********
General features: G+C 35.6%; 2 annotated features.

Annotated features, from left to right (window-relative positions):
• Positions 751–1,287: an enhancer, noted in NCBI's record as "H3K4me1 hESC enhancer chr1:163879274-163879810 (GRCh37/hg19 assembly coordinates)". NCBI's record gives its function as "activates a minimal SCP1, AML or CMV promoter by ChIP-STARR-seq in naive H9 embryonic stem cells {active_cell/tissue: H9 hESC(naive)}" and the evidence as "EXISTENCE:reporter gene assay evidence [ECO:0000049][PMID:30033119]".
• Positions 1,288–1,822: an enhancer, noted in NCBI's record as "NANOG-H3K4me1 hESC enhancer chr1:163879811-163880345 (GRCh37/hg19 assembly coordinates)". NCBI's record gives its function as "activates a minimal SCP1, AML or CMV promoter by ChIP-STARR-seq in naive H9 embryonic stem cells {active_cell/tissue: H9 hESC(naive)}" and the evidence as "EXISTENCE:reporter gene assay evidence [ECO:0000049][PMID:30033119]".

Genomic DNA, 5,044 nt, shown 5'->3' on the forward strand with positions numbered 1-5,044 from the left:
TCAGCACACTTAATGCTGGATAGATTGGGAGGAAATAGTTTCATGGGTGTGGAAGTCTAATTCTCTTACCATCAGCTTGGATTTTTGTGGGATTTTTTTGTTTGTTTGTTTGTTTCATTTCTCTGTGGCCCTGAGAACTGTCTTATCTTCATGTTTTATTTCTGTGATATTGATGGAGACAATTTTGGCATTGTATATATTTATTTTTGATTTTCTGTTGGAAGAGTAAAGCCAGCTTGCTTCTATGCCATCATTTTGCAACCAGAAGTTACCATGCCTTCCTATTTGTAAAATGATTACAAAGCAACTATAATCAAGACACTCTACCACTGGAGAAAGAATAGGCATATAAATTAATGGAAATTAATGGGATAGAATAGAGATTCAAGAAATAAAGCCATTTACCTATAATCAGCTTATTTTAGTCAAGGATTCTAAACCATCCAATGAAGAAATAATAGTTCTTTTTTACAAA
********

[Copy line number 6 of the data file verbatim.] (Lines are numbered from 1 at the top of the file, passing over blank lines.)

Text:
TCAGCACACTTAATGCTGGATAGATTGGGAGGAAATAGTTTCATGGGTGTGGAAGTCTAATTCTCTTACCATCAGCTTGGATTTTTGTGGGATTTTTTTGTTTGTTTGTTTGTTTCATTTCTCTGTGGCCCTGAGAACTGTCTTATCTTCATGTTTTATTTCTGTGATATTGATGGAGACAATTTTGGCATTGTATATATTTATTTTTGATTTTCTGTTGGAAGAGTAAAGCCAGCTTGCTTCTATGCCATCATTTTGCAACCAGAAGTTACCATGCCTTCCTATTTGTAAAATGATTACAAAGCAACTATAATCAAGACACTCTACCACTGGAGAAAGAATAGGCATATAAATTAATGGAAATTAATGGGATAGAATAGAGATTCAAGAAATAAAGCCATTTACCTATAATCAGCTTATTTTAGTCAAGGATTCTAAACCATCCAATGAAGAAATAATAGTTCTTTTTTACAAA